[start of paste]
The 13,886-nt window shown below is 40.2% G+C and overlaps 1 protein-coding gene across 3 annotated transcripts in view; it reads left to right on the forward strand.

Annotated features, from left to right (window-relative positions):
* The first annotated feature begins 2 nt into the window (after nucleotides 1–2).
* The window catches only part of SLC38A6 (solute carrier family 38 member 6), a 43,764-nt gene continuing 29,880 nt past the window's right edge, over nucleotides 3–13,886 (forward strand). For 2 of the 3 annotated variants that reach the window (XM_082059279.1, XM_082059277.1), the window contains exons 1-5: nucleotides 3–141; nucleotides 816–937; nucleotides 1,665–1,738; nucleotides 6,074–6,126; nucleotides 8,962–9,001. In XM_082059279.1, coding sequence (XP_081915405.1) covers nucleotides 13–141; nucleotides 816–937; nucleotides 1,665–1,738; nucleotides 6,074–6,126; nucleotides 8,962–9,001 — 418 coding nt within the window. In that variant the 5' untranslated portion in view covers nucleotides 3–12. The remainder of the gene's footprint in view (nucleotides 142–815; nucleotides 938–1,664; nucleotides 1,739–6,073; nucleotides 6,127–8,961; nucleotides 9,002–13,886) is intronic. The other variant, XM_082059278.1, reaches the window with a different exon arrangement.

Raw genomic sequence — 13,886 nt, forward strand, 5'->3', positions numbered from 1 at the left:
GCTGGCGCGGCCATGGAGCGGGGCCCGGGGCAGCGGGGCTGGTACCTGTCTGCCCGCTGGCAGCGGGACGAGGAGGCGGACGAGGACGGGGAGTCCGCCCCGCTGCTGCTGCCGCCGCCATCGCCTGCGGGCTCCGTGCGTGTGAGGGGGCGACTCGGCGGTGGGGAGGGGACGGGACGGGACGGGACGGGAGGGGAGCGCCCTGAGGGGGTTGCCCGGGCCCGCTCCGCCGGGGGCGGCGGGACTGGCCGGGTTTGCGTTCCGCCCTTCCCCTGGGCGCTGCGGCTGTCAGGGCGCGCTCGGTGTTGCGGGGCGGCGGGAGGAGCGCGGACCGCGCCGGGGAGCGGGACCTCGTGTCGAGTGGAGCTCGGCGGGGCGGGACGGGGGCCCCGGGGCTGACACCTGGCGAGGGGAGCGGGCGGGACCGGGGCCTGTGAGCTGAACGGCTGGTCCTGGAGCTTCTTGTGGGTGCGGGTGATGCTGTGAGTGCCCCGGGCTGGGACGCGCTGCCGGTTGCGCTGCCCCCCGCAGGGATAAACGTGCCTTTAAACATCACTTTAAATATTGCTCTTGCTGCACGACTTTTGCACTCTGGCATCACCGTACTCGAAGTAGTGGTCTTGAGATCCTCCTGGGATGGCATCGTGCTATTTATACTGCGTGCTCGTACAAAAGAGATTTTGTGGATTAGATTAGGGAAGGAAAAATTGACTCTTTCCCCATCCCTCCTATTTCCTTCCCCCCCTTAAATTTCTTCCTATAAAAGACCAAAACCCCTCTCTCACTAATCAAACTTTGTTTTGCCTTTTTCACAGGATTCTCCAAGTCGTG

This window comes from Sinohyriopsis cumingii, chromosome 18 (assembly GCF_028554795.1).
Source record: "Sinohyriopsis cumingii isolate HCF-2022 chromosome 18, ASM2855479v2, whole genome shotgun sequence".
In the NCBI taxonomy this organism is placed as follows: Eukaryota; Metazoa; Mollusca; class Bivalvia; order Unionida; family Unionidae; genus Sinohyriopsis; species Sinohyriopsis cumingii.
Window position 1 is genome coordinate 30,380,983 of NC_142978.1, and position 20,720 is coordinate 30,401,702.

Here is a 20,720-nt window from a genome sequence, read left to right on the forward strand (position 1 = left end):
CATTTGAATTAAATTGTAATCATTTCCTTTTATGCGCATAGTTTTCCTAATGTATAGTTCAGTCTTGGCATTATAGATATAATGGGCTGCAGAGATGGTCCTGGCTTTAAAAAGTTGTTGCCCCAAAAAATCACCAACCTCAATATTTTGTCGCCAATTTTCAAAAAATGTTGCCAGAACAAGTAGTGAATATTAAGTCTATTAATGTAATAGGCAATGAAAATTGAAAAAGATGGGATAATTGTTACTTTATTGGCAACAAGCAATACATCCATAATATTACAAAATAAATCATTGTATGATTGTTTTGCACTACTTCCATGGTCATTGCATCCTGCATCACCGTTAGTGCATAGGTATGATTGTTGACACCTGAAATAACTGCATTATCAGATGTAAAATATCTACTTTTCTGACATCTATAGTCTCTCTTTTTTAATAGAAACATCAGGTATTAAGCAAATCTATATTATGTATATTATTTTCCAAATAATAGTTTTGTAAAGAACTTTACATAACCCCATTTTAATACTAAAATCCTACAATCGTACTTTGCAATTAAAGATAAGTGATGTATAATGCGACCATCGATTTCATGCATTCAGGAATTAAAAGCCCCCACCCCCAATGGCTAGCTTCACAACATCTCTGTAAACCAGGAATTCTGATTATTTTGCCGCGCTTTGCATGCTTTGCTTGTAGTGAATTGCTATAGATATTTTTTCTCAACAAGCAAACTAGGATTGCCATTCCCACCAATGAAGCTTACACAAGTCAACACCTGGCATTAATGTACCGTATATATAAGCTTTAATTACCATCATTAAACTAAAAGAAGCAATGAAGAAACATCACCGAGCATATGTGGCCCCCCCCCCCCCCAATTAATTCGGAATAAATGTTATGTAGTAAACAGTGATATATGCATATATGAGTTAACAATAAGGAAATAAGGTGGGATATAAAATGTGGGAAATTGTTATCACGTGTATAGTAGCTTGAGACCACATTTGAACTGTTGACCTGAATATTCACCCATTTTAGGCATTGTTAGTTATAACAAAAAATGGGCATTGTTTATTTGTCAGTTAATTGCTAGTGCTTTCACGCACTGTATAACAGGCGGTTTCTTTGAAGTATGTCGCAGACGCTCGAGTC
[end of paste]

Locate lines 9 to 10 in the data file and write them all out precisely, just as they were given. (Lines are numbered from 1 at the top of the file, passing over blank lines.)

In the NCBI taxonomy this organism is placed as follows: Eukaryota; Metazoa; Mollusca; class Bivalvia; order Unionida; family Unionidae; genus Sinohyriopsis; species Sinohyriopsis cumingii.
Window position 1 is genome coordinate 30,380,983 of NC_142978.1, and position 20,720 is coordinate 30,401,702.